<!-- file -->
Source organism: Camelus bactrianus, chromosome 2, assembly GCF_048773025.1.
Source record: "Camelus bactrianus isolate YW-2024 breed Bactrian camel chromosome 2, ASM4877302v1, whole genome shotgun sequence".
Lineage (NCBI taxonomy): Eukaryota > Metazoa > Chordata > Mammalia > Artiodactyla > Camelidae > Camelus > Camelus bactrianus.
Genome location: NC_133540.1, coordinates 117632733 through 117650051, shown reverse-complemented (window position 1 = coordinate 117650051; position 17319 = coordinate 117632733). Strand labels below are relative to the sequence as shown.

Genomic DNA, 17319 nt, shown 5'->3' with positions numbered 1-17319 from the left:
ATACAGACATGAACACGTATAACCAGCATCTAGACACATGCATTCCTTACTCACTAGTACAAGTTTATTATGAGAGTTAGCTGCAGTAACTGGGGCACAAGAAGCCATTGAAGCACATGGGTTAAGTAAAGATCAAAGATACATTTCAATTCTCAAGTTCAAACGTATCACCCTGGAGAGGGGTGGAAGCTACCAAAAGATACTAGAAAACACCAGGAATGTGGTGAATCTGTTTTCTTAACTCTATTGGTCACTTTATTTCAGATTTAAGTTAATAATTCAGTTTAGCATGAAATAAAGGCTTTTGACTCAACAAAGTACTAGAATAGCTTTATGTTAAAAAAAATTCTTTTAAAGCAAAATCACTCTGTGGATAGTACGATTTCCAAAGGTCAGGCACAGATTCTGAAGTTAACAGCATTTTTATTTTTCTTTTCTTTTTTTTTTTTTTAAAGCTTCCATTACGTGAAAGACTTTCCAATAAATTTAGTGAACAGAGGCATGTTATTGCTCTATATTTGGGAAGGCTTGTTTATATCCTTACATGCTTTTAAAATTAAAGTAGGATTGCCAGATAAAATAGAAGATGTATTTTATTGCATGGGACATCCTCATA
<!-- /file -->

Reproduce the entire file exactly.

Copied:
Source organism: Camelus bactrianus, chromosome 2, assembly GCF_048773025.1.
Source record: "Camelus bactrianus isolate YW-2024 breed Bactrian camel chromosome 2, ASM4877302v1, whole genome shotgun sequence".
Lineage (NCBI taxonomy): Eukaryota > Metazoa > Chordata > Mammalia > Artiodactyla > Camelidae > Camelus > Camelus bactrianus.
Genome location: NC_133540.1, coordinates 117632733 through 117650051, shown reverse-complemented (window position 1 = coordinate 117650051; position 17319 = coordinate 117632733). Strand labels below are relative to the sequence as shown.

Genomic DNA, 17319 nt, shown 5'->3' with positions numbered 1-17319 from the left:
ATACAGACATGAACACGTATAACCAGCATCTAGACACATGCATTCCTTACTCACTAGTACAAGTTTATTATGAGAGTTAGCTGCAGTAACTGGGGCACAAGAAGCCATTGAAGCACATGGGTTAAGTAAAGATCAAAGATACATTTCAATTCTCAAGTTCAAACGTATCACCCTGGAGAGGGGTGGAAGCTACCAAAAGATACTAGAAAACACCAGGAATGTGGTGAATCTGTTTTCTTAACTCTATTGGTCACTTTATTTCAGATTTAAGTTAATAATTCAGTTTAGCATGAAATAAAGGCTTTTGACTCAACAAAGTACTAGAATAGCTTTATGTTAAAAAAAATTCTTTTAAAGCAAAATCACTCTGTGGATAGTACGATTTCCAAAGGTCAGGCACAGATTCTGAAGTTAACAGCATTTTTATTTTTCTTTTCTTTTTTTTTTTTTTAAAGCTTCCATTACGTGAAAGACTTTCCAATAAATTTAGTGAACAGAGGCATGTTATTGCTCTATATTTGGGAAGGCTTGTTTATATCCTTACATGCTTTTAAAATTAAAGTAGGATTGCCAGATAAAATAGAAGATGTATTTTATTGCATGGGACATCCTCATA